COMBLE and MOSAiC will collaborate with another coincident field campaign, ArctiC Amplification: Climate Relevant Atmospheric and SurfaCe Processes and Feedback Mechanisms, otherwise known as (AC)3. Organized by three universities and two non-university research institutes in Germany, (AC)3 will investigate the processes contributing to amplified temperatures in the Arctic.
(AC)3 will document evolving air masses by using research aircraft flying between northern Scandinavia and the drifting MOSAiC site.
Together, (AC)3, COMBLE’s two sites, and MOSAiC will comprise what Geerts calls “four supersites” that are uniquely arrayed to profile clouds, aerosols, precipitation, and radiation in and near the Arctic.
COMBLE can easily share experts with MOSAiC, which originates in Tromsø, Norway. That’s just six hours by car from the field campaign’s main observatory on Andøya.
The campaign is also a dual deployment—a logistical asset,” says Geerts, in a region of persistent open water that experiences more wintertime thermal instability than nearly anywhere else on Earth.
COMBLE instruments will be situated about 1,000 kilometers (620 miles) from the ice edge as well as on an island halfway in between—all the better to capture the evolution of cloud formations during cold-air outbreaks.
“Climatology suggests it’s the place to be,” says Geerts.
In COMBLE’s study area, outbreaks initially create linear “cloud streets” over the Norwegian Sea. They gradually break into cellular “comma” clouds as an outbreak event moves southward to Andøya and Scandinavia at large.
“We really want to understand this transition from linear to cellular cloud formations,” says Geerts. “Hopefully, Bear Island will be in the right location to capture both mesoscale organizations.”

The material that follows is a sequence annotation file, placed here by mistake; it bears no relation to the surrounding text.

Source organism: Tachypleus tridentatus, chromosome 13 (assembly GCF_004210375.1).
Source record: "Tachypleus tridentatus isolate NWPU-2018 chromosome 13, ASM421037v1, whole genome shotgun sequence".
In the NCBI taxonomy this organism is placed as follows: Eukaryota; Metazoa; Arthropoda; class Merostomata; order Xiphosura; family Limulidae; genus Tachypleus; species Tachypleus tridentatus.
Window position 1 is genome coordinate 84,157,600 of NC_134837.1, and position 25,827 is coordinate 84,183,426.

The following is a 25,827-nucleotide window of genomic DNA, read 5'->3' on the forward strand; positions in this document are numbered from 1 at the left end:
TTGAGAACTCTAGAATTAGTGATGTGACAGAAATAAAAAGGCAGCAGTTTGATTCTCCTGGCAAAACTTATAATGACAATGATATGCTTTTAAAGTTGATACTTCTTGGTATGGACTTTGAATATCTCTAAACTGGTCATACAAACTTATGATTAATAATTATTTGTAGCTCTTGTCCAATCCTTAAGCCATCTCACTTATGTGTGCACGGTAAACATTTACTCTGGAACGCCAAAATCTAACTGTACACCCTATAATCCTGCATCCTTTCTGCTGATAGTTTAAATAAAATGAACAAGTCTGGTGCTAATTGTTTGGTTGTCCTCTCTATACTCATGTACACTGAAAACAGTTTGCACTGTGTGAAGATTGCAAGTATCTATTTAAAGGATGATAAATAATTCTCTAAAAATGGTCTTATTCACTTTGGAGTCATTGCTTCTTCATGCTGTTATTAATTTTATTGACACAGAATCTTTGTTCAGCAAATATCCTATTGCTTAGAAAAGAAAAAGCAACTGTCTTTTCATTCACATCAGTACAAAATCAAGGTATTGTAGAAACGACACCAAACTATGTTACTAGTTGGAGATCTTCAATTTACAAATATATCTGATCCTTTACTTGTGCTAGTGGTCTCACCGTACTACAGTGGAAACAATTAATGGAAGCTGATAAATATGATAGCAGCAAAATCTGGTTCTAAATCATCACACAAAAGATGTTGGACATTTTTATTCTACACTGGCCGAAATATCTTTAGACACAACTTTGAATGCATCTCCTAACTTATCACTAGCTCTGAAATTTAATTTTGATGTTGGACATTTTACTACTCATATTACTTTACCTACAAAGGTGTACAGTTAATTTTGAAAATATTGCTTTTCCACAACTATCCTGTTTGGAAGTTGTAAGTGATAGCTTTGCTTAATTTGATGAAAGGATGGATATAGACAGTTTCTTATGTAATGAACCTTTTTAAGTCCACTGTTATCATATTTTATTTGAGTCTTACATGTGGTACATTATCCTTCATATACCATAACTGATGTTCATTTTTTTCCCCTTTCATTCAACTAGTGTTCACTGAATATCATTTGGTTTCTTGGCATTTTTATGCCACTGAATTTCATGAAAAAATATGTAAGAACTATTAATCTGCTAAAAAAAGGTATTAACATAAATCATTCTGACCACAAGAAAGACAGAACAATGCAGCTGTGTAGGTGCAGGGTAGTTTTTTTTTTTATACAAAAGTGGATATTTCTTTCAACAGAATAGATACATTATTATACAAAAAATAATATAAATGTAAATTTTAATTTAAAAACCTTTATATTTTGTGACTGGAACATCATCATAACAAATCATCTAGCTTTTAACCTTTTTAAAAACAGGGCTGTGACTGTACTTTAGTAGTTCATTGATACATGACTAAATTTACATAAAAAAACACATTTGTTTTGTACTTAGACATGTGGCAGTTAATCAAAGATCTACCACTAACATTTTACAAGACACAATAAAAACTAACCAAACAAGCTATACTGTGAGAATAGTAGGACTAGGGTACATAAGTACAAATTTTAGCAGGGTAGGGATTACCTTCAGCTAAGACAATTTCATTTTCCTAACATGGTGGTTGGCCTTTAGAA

COMBLE researchers are collaborating with the Andøya Space Center Observatory, a Norwegian service center for ground and aerial research platform near the seaside village of Bleik.
Whenever cold-outbreak conditions appear, technicians at the center will launch eight radiosondes a day. (Geerts designed a predictive mechanism that provides outbreak-alert warnings five or more days ahead.)
The Norwegian technicians will also collect samples of ice-nucleating particles during periods of intensified measurements during outbreaks.
Two ARM technicians will watch over AMF1 during the campaign’s five months; Norwegian technicians will operate the instruments on Bear Island. From his office in Wyoming, Geerts will watch and guide the measurement-taking.
“There’s really no need to be out in the field,” he says. “But in a warming Arctic, there is great need for COMBLE data.”# # #
This work was supported by the U.S. Department of Energy’s Office of Science, through the Biological and Environmental Research program as part of the Atmospheric System Research program.